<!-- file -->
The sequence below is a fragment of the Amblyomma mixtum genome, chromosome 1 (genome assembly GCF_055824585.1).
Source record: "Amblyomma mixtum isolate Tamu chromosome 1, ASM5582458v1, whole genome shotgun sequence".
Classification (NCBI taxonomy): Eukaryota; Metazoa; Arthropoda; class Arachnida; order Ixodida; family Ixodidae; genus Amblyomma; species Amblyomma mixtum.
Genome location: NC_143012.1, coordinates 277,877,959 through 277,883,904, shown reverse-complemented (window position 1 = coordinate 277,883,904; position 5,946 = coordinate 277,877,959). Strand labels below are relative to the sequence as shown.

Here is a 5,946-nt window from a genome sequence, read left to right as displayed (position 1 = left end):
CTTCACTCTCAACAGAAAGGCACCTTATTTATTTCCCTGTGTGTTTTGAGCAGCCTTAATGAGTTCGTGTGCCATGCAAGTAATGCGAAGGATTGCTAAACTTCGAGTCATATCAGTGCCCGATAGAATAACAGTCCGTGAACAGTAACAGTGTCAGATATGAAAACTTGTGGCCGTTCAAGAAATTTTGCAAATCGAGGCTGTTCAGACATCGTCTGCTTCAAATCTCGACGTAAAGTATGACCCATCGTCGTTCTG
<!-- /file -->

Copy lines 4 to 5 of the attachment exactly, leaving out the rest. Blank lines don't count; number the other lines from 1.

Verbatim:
Genome location: NC_143012.1, coordinates 277,877,959 through 277,883,904, shown reverse-complemented (window position 1 = coordinate 277,883,904; position 5,946 = coordinate 277,877,959). Strand labels below are relative to the sequence as shown.

Here is a 5,946-nt window from a genome sequence, read left to right as displayed (position 1 = left end):